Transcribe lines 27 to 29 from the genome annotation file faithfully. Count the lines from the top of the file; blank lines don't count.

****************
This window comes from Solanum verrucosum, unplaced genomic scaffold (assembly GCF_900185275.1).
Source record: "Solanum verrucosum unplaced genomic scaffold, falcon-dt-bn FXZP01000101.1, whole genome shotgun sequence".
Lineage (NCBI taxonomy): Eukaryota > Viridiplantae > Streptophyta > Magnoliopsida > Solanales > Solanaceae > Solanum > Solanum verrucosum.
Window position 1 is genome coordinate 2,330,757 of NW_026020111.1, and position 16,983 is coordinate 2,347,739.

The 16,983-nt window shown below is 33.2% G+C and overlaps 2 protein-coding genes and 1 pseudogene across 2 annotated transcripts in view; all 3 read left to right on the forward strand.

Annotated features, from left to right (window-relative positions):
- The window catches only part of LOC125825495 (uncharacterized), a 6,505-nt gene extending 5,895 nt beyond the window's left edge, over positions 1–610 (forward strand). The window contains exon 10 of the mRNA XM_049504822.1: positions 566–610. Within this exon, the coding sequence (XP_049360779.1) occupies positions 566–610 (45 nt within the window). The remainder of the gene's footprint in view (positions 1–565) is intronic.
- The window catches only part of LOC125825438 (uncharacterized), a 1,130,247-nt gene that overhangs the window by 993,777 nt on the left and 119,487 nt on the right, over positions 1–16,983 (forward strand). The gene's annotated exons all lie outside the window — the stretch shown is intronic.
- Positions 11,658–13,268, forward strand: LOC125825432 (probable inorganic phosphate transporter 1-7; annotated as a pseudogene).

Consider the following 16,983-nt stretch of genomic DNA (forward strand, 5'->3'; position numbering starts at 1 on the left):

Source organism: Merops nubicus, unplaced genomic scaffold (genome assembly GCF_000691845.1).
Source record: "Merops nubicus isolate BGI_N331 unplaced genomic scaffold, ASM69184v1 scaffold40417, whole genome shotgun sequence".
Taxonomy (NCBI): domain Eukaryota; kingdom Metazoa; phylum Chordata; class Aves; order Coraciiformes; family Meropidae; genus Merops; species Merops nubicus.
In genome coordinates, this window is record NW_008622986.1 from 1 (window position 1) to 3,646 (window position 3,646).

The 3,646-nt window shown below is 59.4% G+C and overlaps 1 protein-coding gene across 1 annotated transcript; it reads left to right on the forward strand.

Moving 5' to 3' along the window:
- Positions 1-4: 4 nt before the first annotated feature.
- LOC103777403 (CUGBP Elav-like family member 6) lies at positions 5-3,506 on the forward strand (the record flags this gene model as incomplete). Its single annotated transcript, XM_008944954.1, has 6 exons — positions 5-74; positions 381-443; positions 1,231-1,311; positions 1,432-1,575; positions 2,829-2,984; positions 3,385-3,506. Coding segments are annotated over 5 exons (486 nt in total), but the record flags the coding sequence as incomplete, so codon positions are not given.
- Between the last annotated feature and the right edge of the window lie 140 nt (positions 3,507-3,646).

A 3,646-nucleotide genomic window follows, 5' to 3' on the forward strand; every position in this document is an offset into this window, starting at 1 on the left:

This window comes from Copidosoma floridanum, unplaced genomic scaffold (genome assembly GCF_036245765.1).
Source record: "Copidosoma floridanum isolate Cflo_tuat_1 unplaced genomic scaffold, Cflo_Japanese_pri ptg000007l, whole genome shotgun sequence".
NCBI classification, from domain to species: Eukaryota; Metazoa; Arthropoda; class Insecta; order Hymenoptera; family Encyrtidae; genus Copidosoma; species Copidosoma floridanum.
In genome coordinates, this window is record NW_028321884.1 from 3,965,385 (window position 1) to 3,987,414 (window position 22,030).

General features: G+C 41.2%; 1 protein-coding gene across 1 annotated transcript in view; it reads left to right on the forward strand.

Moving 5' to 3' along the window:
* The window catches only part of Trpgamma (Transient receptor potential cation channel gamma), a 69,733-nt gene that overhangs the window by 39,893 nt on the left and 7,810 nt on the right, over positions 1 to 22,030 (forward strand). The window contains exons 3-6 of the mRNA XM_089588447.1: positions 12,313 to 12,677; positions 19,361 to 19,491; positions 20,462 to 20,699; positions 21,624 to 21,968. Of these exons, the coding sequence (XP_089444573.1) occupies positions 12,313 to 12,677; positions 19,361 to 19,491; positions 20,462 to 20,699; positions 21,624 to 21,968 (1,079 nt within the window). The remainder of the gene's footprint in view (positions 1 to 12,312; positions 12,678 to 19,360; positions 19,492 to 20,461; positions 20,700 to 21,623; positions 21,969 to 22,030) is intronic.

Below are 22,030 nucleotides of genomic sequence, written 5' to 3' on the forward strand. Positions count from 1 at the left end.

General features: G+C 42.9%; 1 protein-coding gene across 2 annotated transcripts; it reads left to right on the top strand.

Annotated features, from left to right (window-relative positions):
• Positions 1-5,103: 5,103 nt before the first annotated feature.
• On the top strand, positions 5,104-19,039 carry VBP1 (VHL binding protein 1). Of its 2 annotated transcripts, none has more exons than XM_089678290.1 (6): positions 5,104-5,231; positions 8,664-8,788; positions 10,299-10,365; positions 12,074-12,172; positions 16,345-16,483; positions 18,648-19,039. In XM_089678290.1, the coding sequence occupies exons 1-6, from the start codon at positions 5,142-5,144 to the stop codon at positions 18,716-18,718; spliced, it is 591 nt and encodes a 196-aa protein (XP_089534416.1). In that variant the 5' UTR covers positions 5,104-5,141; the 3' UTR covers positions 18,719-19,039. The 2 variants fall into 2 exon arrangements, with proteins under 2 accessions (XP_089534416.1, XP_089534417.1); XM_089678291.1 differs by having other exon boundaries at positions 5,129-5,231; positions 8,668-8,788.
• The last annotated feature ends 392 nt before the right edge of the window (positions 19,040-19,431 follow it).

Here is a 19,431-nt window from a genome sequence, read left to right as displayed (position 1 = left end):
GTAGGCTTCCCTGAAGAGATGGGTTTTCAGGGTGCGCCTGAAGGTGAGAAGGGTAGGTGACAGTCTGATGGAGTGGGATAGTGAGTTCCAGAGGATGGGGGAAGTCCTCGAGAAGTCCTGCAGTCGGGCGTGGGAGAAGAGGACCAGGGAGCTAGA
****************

* The window catches only part of Trpgamma (Transient receptor potential cation channel gamma), a 69,733-nt gene that overhangs the window by 39,893 nt on the left and 7,810 nt on the right, over positions 1 to 22,030 (forward strand). The window contains exons 3-6 of the mRNA XM_089588447.1: positions 12,313 to 12,677; positions 19,361 to 19,491; positions 20,462 to 20,699; positions 21,624 to 21,968. Of these exons, the coding sequence (XP_089444573.1) occupies positions 12,313 to 12,677; positions 19,361 to 19,491; positions 20,462 to 20,699; positions 21,624 to 21,968 (1,079 nt within the window). The remainder of the gene's footprint in view (positions 1 to 12,312; positions 12,678 to 19,360; positions 19,492 to 20,461; positions 20,700 to 21,623; positions 21,969 to 22,030) is intronic.

Below are 22,030 nucleotides of genomic sequence, written 5' to 3' on the forward strand. Positions count from 1 at the left end.

General features: G+C 42.9%; 1 protein-coding gene across 2 annotated transcripts; it reads left to right on the top strand.